Wynonna plans standards disc
Wednesday, December 3, 2008
– Wynonna is set to release her seventh studio album in 2009 - an assortment of standards paying homage to all the different genres. Produced by long time collaborators Don Potter and Brent Mahar and recorded at Sound Kitchen, The Blue Room Studios and East Iris Studios in Nashville, "Sing" drops Feb. 3 on Curb Records.
Wynonna, along with her Potter and Mahar, spent a year and a half picking the 12 songs included on "Sing." "During the last year, I have started gravitating toward the past," said Wynonna about the making of this record. "I have such an incredible history of these songs being played in the background while I'm living my life. So the whole album is a real cross-section of all the different genres I grew up with. It's all me, its all part of the tapestry of who I am."
For Women Be Wise, Wynonna reminisces of her teenage days being grounded for not doing chores, when she would sing this classic tune in her room at the top of her lungs, while The House Is A Rockin' takes her back to the memories of getting made-up for a night out while Jimmy and Stevie Ray Vaughan practiced in the kitchen. Then there's the inclusion of the ballad, When I Fall In Love, one of Wynonna's favorite songs of all time.
"Wynonna worked really hard to bring her life and her passions into these songs and do them the justice they deserved," Mahar said. "And from the first track we recorded I think we all knew it was gonna be a really special endeavor." Potter said, "As long as there is something to fly on she'll fly fast. This album is full of those songs that lift your heart and carry you."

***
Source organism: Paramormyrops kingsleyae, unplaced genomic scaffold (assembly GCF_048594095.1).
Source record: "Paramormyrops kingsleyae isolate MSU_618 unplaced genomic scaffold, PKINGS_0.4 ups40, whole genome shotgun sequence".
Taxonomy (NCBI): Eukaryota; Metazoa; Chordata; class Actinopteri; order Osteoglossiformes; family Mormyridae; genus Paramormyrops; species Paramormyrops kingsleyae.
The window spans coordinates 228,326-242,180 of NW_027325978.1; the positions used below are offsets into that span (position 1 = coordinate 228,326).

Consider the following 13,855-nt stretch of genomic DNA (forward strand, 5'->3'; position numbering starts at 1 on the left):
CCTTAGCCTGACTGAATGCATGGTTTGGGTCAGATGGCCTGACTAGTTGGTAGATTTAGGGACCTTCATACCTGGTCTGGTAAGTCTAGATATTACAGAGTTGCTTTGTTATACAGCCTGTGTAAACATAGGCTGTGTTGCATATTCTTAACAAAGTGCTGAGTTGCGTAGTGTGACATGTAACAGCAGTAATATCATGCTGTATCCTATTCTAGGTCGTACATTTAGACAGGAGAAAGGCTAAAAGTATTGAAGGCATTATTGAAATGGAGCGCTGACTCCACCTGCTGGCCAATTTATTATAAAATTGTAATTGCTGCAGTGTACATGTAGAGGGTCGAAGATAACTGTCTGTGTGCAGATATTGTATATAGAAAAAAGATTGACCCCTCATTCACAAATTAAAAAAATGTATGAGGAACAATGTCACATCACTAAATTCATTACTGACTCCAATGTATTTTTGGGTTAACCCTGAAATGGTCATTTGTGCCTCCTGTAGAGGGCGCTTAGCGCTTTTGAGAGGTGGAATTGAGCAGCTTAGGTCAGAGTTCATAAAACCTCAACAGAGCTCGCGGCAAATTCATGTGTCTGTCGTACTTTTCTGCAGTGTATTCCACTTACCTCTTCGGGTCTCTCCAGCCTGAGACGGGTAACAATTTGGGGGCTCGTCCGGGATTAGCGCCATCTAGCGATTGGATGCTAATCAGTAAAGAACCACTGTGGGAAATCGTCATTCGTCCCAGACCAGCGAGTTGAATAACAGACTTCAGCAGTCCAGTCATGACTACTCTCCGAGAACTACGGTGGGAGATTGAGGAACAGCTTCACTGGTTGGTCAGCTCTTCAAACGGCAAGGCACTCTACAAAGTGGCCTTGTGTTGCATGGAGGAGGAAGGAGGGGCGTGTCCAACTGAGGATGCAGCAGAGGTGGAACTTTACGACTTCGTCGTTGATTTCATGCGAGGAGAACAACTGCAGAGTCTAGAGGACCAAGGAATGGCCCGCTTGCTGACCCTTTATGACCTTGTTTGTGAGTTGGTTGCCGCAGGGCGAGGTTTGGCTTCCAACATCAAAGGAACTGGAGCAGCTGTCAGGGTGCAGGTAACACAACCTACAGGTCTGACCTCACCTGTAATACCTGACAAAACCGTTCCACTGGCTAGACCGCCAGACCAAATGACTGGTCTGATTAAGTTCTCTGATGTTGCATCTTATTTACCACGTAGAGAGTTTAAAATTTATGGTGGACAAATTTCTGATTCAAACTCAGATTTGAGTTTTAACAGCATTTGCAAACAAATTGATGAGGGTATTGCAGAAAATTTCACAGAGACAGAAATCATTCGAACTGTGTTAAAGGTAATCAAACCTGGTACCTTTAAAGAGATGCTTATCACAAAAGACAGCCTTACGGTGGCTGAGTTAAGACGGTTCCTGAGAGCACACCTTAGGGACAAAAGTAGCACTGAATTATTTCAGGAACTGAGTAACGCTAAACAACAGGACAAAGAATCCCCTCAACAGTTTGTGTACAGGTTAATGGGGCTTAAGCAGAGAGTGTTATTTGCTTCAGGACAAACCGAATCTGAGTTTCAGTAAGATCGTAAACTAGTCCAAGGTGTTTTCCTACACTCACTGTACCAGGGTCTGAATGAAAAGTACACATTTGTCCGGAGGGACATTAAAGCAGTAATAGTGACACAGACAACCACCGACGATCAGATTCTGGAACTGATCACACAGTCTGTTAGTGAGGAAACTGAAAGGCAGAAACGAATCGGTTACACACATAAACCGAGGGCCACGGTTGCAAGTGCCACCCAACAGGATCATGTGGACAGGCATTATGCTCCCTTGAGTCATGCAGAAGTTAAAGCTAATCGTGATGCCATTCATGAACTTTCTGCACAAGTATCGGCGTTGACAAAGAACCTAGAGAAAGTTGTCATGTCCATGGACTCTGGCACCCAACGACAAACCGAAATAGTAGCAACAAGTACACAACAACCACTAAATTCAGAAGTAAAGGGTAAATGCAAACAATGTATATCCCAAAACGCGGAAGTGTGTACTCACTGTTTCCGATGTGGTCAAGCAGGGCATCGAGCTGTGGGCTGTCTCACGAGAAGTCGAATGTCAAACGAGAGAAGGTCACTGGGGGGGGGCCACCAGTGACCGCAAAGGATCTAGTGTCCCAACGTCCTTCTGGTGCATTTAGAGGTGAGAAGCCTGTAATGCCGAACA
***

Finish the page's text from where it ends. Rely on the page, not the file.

1. That's How Rhythm Was Born (The Boswell Sisters)
2. I'm So Lonesome I Could Cry (Hank Williams)
3. Women Be Wise (Originally recorded by Sippie Wallace, popularized by Bonnie Raitt)
4. I Hear You Knockin' (Originally recorded by Smiley Lewis, popularized by Dave Edmunds)
5. Till I Get It Right (Tammy Wynette)
6. Are The Good Times Really Over (Merle Haggard)
7. The House Is Rockin' (Stevie Ray Vaughan)
8. Ain't No Sunshine (Bill Withers)
9. I'm A Woman (Originally recorded by Christine Kittrell, popularized by Maria Muldaur)
10. Anyone Who Had A Heart (Burt Bacharach for Dionne Warwick)
11. When I Fall In Love (Nat King Cole)
More news for Wynonna Judd
CD reviews for Wynonna Judd
Her Story: Scenes From A Lifetime
What a story Wynonna has had growing up poor with her mother Naomi before the mother/daughter duo rose to great success in the '90s until hepatitis kept Naomi off the road and led to Wy going out on her own. This live set, recorded at the Ryman Feb. 1, offers music from throughout Wy's career. As she sings at the end of the opening "Dreamchaser," "Dreamchaser, that's what I am."
Judd maintains an easy-going demeanor throughout sounding tougher on occasion while »»»
Editorial: Walking the talk
When names like Hank Williams, Johnny Cash, Waylon and the Hag are invoked, you're talking hard core country. These are the touchstones of country , the guys who made country music what it was and still is (or maybe can be). When these folks would sing about being down-and-out and the rough-and-tumble, they knew of what they were singing about. Fast forward a few years to the country singers of today. »»»